How Has the World of Work Changed in Post-Fordism Era

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Introduction
Capitalism is a political, social and economic system subject to periodic instability, change and the like which influences the business world in many ways. The Post-Fordism era in broaden sense is generic description of Capitalism period which mainly is characterised by flexible production of non-standardized, better-quality goods embracing adaptability of production processes in harmony with the unpredictable nature of markets to meet customers’ satisfaction. The changes made in notion of improving the way things were done consequently changed organizations’ systems and how people are managed inorder to materialize efficiency.
Among commonly nominated factors that rationalize the shift towards Post-Fordism, the economic
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5. Market Strategy: Ford’s compact Model T vehicle was standardized for a price so low that majority can afford to buy. Ford has considered his workers as target customers and substantially increased their wage to give them the means of becoming customers which actually materialized massive consumption. Ford exercised keynessian welfare such that workers spend their high wage to purchase the vehicles then the extra spending they make allow the company to hire more people and pay them. However, Fordist regime was confined in national market and highly dominated by limited products.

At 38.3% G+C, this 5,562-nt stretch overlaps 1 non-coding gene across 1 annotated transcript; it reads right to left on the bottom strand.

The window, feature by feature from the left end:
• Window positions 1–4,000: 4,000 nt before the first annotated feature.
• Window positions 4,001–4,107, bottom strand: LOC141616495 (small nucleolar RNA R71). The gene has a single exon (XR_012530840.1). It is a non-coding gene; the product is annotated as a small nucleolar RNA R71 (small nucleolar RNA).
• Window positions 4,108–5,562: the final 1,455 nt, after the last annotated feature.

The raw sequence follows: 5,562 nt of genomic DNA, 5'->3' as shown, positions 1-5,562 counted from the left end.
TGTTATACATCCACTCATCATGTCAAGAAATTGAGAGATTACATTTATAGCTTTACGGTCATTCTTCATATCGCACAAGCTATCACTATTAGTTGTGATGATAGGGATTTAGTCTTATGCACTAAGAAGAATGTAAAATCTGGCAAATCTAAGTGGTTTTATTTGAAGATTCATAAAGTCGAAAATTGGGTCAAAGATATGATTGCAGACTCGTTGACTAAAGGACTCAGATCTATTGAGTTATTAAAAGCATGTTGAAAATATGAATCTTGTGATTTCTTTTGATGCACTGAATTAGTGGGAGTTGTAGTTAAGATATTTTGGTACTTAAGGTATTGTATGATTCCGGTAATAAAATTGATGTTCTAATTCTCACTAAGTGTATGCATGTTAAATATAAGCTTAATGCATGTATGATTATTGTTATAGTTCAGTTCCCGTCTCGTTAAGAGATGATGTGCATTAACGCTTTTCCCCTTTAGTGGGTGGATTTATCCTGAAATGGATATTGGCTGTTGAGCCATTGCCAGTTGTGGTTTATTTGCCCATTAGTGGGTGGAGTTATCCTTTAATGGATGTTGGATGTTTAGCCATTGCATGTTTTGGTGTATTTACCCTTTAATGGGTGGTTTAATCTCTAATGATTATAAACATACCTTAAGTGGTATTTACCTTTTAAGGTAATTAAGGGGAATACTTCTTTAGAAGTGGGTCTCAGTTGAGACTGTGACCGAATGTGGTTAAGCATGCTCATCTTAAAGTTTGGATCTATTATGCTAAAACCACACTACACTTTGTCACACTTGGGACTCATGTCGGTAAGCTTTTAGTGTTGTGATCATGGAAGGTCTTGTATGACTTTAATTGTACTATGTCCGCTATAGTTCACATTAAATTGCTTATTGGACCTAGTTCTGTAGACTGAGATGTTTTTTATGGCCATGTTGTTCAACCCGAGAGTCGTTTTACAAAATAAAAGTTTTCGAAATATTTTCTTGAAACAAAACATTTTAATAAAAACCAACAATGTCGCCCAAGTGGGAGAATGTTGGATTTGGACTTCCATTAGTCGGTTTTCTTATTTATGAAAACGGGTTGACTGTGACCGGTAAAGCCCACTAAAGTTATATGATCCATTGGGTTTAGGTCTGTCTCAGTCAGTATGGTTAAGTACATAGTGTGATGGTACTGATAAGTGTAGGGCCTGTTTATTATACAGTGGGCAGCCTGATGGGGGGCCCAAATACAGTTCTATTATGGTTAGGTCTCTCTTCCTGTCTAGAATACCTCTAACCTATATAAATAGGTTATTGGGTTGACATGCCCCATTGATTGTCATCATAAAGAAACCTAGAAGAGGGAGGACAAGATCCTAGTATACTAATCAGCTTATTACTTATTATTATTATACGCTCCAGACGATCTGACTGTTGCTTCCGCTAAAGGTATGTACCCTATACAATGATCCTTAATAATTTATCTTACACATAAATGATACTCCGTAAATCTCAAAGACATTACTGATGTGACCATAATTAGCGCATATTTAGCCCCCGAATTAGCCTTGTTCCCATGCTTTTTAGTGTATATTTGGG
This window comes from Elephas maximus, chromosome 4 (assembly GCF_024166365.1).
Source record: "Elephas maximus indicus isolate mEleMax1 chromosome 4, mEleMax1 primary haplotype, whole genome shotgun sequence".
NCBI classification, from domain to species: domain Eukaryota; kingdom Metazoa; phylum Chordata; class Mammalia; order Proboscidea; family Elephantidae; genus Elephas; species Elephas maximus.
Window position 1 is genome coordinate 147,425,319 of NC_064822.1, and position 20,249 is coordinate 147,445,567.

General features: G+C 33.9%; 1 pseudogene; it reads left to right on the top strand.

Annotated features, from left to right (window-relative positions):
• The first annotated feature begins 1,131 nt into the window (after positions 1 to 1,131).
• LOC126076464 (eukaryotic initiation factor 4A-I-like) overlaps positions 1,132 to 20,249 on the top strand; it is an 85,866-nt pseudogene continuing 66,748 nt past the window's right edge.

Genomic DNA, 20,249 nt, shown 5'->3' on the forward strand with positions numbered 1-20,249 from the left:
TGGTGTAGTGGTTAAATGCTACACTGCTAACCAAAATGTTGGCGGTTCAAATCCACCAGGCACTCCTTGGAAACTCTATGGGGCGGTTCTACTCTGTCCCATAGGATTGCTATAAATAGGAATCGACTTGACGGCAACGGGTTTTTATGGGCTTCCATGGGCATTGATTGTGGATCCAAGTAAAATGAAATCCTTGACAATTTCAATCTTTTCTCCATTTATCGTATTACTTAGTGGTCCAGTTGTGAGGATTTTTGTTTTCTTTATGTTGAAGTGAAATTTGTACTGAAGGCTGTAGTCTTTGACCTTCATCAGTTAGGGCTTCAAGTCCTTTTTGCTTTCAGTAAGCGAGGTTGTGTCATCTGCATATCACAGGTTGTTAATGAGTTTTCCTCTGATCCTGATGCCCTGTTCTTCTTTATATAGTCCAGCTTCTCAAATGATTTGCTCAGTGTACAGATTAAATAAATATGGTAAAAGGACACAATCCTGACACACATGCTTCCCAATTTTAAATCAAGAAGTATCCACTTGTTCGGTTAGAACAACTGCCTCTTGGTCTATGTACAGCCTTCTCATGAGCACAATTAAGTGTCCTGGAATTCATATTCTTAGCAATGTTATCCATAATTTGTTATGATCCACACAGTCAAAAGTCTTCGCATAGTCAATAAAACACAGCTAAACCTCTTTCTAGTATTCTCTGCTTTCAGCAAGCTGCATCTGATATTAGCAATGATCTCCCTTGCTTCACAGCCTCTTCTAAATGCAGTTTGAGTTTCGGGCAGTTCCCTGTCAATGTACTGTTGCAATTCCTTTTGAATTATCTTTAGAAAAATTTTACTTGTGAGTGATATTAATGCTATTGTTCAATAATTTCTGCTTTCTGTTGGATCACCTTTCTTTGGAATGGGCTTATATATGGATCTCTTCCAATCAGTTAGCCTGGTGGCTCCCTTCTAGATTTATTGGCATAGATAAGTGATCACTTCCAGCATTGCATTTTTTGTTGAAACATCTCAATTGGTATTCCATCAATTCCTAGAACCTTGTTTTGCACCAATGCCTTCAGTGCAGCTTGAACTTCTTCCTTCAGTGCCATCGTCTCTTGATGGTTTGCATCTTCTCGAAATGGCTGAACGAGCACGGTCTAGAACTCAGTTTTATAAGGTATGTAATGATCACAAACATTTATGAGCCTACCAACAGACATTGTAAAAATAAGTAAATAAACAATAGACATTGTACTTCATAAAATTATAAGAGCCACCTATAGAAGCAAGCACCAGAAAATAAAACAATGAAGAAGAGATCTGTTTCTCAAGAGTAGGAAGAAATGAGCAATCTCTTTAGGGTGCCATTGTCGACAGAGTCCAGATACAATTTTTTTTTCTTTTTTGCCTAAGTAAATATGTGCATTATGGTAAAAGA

Fordism was prevalent in car manufacturing industry; albeit, its principles were exported around the world in other industries. In accordance with Porter’s generic strategy-1985, Ford’s business strategy considers cost leadership as its competitive advantage with utmost effort on cost reduction to ensure mass consumption.
Model T car once surpassed all expectations and attained a peak of 60% of the automobile output within the United States, Rae, John B. (1969). . However, the monotonous and physically demanding nature of the tasks became excruciatingly boring and led high turnover of labor. In 1913, Ford required between 13,000 and 14,000 workers to run his plants at any one time and in that year over 50,000 workers quit . Fordism falls under Theory X authoritarian type management of McGregor’s (1960)
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